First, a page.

Anchovy time in Trabzon
Wilco van Herpen Hürriyet Daily News
The newly constructed Black Sea coastal road has changed the natural habitat. In the past, fish could spawn on the shallow rocks, but now that the road has been finished, the sea bottom is now at least 30 meters deep. Photos by Wilco van HerpenIt is 5 a.m. and my alarm makes a screaming sound. It is time to get up. I hate getting up early but today I am going to catch some fish. I am going to be an anchovy (hamsi) fisherman. Actually, I’m late.
It is still dark as I leave my hotel and I run to the harbor where the fisherman has his boat. When I arrive, I just catch a glimpse of Ferdi, who is about to enter the open sea. I shout and shout and fortunately he hears me, turns around and returns to the shore.
The weather is nice, there is almost no wind and I do not see any waves. But what a miscalculation this turns out to be. I enter his boat and we set off. Immediately after leaving the harbor, the sea gets rough, very rough. I cannot imagine how my cameraman feels; sometimes when he is filming me he almost flies through the sky. The waves are high and rough. I steer the boat but every time I think I have the boat in the right direction, a wave suddenly approaches me from the side and I have to steer in order not to capsize.
I am in the Black Sea province of Trabzon and it is anchovy time. Maybe you ate them, maybe you did not, but I advise you do so while it still is possible because, according to the people I spoke with, anchovies are about to become extinct.
Our boat trip does not last long. There is not one fisherman at sea at the moment as the sea is too rough. Ferdi is looking for a suitable place to throw one fishing net in the water but the water does not give him a chance and he decides to go back to the harbor. Once we sail around the barrier the water is calm and there is no storm and no waves.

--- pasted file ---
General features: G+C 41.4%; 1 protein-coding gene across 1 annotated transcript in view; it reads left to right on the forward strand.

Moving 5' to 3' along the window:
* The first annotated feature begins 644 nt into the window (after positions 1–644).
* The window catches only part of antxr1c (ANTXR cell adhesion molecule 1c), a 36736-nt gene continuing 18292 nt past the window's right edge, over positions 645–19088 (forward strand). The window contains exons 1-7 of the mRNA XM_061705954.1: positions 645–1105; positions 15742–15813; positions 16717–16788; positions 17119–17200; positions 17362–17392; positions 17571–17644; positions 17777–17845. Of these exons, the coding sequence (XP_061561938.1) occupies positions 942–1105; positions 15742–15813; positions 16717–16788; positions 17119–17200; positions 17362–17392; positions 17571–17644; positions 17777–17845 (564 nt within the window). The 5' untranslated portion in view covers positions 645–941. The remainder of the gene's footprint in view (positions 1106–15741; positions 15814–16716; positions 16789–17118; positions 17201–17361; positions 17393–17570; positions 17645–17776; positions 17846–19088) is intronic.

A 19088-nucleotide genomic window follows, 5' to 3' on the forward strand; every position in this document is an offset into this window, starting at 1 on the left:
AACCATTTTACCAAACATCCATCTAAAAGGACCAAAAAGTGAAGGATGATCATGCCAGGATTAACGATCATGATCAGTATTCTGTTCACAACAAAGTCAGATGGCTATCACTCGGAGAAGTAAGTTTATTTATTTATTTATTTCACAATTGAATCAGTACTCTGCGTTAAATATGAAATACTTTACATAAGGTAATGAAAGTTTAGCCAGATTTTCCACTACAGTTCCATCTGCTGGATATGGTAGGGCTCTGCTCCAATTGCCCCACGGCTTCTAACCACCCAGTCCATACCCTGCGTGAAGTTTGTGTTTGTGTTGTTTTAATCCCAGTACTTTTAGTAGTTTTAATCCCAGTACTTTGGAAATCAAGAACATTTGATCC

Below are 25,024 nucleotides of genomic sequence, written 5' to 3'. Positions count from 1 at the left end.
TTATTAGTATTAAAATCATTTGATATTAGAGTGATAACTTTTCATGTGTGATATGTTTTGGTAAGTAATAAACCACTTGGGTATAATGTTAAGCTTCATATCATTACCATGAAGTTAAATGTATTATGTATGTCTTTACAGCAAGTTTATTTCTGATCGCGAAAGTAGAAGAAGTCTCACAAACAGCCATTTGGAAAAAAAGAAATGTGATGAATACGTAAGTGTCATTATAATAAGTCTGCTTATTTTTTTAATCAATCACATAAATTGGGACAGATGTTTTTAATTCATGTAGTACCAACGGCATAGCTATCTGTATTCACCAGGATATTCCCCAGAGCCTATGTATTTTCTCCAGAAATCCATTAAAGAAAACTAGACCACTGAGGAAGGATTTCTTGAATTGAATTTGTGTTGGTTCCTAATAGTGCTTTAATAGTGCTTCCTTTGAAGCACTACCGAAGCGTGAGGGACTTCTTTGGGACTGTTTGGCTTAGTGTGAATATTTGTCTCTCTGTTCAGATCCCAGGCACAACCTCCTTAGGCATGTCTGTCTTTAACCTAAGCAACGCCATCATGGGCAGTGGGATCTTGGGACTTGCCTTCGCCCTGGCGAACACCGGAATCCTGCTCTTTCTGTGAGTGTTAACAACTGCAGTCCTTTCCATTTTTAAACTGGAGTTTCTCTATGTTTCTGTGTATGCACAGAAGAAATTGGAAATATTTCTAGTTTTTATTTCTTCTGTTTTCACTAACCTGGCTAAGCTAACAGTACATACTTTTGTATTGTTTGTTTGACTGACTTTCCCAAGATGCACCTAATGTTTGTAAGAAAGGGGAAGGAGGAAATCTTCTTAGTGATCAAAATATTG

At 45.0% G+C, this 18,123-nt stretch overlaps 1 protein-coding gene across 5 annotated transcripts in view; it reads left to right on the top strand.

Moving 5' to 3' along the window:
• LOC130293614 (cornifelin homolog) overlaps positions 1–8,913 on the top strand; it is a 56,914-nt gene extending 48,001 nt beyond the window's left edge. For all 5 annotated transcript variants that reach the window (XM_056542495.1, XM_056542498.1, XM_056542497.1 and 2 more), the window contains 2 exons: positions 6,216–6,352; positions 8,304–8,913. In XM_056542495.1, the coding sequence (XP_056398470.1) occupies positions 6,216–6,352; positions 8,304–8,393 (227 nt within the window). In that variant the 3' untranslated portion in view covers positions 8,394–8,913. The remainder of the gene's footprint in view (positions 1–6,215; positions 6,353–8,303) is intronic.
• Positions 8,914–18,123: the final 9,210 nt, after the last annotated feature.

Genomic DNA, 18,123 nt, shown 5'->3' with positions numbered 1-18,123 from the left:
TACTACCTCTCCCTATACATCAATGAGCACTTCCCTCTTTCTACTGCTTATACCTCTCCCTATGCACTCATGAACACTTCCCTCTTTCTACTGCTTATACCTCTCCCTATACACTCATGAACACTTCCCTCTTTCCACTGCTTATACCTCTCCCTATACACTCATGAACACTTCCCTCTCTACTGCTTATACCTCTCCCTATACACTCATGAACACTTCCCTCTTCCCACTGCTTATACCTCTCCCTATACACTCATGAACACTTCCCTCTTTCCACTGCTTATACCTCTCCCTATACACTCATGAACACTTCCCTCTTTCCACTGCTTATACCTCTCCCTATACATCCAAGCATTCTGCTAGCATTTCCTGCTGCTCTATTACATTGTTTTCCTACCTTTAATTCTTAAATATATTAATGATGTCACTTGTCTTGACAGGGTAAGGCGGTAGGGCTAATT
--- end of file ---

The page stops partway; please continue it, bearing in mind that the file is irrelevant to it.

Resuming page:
We anchor his boat and go to the teahouse in the harbor. Ferdi is not a stranger there although he is not a full-time fisherman. Working for the Karadeniz Technical University Trabzon as a teacher, he does this job as a kind of hobby but still calls himself a fishermen as well.
We sit down, order tea and chat. We did not have any time for this when we were at sea due to the bad weather conditions so this is where it has to happen.
Bleak future of anchovies
“In the past, we would go out with little fishing boats and try to catch fish. My father knew just by looking at the clouds if the weather would be good or bad. Without any sonar or radar, he knew where the fish were, but nowadays all the big fishing boats have sonar and there is no escape possible for the fish. People are also catching fish in the wrong season. When the fish are spawning the fishermen still sometimes catch fish. This is wrong: we do not give the fish a change to survive. We should limit the time we are allowed to go out fishing, limit the amount of fish that we are allowed to catch and make the fish more expensive so professional fishermen can still maintain their work. They currently have to cover the costs of their employees as well as their big expensive ships; higher fish prices would help them a lot.
Nowadays our fishermen go as far as Georgia to catch fish, but what is going to happen if Georgia does not allow us to fish in their territory anymore? Do we have to go as far as Russia to catch fish?” Ferdi said.
While speaking with Ferdi, some of his friends joined us and all of them shared his opinion. There are still some fish – not as many as 15 or 20 years ago – but there is still time to solve the problem. But we have to act fast. Some of the fish have already disappeared and once anchovies disappear, the natural food chain will be broken and there will be no way back.
It perhaps does not sound very positive, but something has to be done because if we continue like this, soon there really will be no fish in the Black Sea anymore.